How much do they each use? In the case of a full Bluetooth connection (like that used to connect a smartphone to a pair of wireless headphones, for example), you can expect a usage of between 5% and 8% of the average smartphone battery over a 24 hour period. For Bluetooth Low Energy connections (such as those used in a Bluetooth-powered indoor positioning environment), the consumption is even lower - around 1% to 3% of a standard smartphone battery across a 24 hour period.

In short, there is no reason to rule out a BLE-powered indoor positioning or indoor navigation system on the basis that users would be negatively affected by it draining their phone’s battery.

Bluetooth Low Energy definitely holds an advantage over regular Bluetooth when it comes to how much phone battery drain it contributes to, although in the grand scheme of things, the impact overall is still negligible. In either scenario, frequent users of Bluetooth or BLE devices and connections need not worry about switching their Bluetooth off at every available opportunity; far greater energy savings can be achieved elsewhere, such as screen brightness and killing app background processes.

With all this said, you may be wondering why any sort of system or device uses BLE over Bluetooth in the first place. After all, if the battery drain from both is relatively negligible, why does it matter? Well, in most cases, it's less about the drain on the end user device (such as smartphones) and more about the capabilities of the transmitting device, such as Bluetooth beacons. While many modern smartphone users expect to have to charge their device once every couple of days at least, for beacons, which are often affixed to ceilings and other hard-to-reach spots, battery life is far more critical. The difference between a beacon sending Bluetooth signals compared to BLE signals can be months or even years of extra battery life (in the case of BLE) before a battery recharge or replacement is required.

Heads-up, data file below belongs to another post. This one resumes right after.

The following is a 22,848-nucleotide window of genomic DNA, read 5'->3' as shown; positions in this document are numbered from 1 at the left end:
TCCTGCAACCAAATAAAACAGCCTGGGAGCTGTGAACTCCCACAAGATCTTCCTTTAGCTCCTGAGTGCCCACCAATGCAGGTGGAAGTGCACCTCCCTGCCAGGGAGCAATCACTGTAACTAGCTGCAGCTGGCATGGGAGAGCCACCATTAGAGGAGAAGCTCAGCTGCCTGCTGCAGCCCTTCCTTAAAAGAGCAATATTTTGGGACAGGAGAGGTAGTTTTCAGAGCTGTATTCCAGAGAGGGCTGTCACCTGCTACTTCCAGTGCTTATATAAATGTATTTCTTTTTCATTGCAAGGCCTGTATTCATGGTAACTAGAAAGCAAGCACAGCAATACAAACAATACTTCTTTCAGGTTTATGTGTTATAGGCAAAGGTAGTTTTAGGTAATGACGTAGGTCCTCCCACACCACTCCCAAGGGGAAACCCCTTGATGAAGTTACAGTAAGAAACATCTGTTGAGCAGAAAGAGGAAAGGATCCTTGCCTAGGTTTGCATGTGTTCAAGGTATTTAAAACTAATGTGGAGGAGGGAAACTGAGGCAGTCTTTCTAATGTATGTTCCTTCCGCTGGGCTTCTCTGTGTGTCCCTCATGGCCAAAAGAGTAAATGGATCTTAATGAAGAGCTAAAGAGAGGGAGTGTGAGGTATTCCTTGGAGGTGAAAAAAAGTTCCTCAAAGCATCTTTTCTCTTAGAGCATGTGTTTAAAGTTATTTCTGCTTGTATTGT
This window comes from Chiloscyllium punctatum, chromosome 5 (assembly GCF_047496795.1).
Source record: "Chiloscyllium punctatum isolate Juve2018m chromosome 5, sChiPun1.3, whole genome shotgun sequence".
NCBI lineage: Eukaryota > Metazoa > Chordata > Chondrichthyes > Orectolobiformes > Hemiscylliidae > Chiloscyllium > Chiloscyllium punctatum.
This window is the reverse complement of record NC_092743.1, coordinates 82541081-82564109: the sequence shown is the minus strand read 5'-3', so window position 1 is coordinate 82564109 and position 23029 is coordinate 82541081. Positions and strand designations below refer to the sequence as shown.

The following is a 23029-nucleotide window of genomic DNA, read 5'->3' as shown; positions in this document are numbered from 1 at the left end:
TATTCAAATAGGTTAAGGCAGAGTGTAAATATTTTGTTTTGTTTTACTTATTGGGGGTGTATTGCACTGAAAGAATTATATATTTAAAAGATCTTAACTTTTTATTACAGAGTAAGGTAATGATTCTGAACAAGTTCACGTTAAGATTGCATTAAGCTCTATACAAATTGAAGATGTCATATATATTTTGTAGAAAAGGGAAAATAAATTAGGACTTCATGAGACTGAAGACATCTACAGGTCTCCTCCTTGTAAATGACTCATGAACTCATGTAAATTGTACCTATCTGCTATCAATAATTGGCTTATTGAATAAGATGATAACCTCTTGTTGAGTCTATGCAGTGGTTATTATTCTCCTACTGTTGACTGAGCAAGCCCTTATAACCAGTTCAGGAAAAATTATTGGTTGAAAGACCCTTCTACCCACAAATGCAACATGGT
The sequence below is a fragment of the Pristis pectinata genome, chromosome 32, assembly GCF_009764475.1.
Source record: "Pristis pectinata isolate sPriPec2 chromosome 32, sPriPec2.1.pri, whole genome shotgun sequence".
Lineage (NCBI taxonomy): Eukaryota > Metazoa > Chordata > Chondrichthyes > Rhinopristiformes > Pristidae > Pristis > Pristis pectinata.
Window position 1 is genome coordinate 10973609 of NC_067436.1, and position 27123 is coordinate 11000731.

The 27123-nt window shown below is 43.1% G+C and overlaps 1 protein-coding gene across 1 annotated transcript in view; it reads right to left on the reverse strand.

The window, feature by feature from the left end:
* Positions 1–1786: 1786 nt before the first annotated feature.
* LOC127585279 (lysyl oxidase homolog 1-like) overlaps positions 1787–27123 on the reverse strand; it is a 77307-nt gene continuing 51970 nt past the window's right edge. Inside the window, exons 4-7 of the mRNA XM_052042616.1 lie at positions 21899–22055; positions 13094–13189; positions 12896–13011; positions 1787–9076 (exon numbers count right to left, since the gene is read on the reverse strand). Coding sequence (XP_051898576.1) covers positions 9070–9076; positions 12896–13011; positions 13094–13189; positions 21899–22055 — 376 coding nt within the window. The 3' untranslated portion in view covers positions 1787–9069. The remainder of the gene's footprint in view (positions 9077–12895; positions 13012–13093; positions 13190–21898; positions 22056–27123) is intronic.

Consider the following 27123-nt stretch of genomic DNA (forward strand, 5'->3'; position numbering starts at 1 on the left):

Does Bluetooth BLE use my phone data allowance?

No - Bluetooth is entirely separate from cellular data and so does not impact data allowances, or require cellular signal to work.

This is a particularly pertinent question when it comes to implementing an IPIN system - whether the repeated ‘pinging’ of a smartphone by BLE beacons uses up a phone’s data allowance. Many people still have limits on the amount of wireless data they are able to use per month, with phone carriers implementing expensive additional billing on phone users who exceed their monthly allowance. Naturally, no business wants to be in a situation where their technology has resulted in a customer or visitor being affected by an increased bill.

However, as with battery usage, there’s good news here too. Bluetooth does not use a phone’s data allowance at all; it is entirely independent, just as using a WiFi connection on most modern smartphones automatically overrides the use of mobile data in order to save using it unnecessarily. 

This is also related to one of the many benefits of Pointr’s IPIN system - even when moving into indoor areas with no phone signal at all (and therefore no access to mobile data), the Pointr system is able to continue providing extremely accurate positioning data and navigation without interruption.